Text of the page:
07. Lengths

When specifying a length, we must include one of the many different unit systems offered by CSS. The three categories of lengths - relative, absolute, and percentages.

1) Relative Lengths

Relative lengths are relative to their containing element, or a certain property. This is useful because it allows your content to scale according to the surrounding elements' settings.

The ex unit is related to the current font size. Specifically, it is the height of a lowercase letter 'x' of the current font.
The ch is similar to an ex-unit, but it's the width of a zero character.
An emis a unit that measure the width of the capital letter 'M'.
Em units allow you to specify a length that is relative to text. So 2em would be twice the size of the current font.
These are similar to em's, but they're relative to the root element.
ex, ch and em relative unit lengths

2) Percentages and the Viewport Units

Note: The viewport is the length and width of the current viewing size of one's browser window.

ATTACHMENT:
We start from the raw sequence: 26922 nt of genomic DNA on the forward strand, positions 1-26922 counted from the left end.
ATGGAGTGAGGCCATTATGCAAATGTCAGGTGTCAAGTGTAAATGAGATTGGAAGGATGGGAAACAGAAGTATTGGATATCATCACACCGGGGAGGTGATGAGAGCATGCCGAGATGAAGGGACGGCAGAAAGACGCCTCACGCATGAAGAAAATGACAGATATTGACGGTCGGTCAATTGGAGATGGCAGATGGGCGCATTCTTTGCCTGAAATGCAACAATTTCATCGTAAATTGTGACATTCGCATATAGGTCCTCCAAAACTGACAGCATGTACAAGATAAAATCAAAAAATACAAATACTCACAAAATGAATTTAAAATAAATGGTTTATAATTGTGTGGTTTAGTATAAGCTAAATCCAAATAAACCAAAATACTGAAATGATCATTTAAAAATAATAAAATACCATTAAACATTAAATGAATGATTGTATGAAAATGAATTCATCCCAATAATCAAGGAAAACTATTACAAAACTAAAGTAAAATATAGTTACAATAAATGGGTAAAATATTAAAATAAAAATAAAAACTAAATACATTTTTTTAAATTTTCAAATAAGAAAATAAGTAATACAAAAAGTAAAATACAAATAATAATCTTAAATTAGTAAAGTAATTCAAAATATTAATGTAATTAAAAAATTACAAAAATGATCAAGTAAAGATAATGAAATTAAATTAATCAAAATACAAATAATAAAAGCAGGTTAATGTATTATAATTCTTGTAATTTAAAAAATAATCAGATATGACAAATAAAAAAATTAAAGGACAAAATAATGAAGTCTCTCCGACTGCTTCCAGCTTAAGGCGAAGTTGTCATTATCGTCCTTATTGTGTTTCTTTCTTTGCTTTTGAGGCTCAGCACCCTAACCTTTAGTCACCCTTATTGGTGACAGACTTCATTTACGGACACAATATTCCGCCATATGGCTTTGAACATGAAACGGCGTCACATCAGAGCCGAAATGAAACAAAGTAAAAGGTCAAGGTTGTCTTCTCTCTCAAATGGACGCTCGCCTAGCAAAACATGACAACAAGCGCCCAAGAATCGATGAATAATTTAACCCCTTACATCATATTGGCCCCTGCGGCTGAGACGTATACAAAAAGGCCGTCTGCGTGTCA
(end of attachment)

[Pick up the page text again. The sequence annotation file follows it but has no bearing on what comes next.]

Percentages (%) are based on the parent element, so specifying that the body has a width of 90% would mean that it takes up 90% of its containing element.
If it has no parent containing element, then it's the browser window.
This is useful when designing fluid layouts, as we'll see later in this tutorial series.
vw, vh
The vw and vh shows the viewport width and height, respectively. 5vw would be equal to 5% of the user's viewport.
vmax, vmin
vmax specifies whichever is larger: the viewport width or height. vmin specifices whichever is smaller.

3) Absolute Lengths

Absolute lengths do not depend on any other elements.

These give web designers the ability to give a precise length to any element.


The most popular absolute length is the pixel, which is a single dot on the computer screen.

For example, screens with a 1280x720 resolution means it has 921600 small pixels that show the display. Each dot changes color depending on what you're viewing. Specifying a length in pixels (px) allow for designers to be very precise in how much space their text makes up.

Print Lengths

Additionally, there are print lengths that can be used, but rarely are. These include points, inches, centimers, millimeters and picas. These are mainly used in print media, and web developers rarely use them.


Congratulations! You have just finished CSS Fundamentals. Get up, take a stretch and pat yourself on the back. Now let's move onto CSS Text section! :-)

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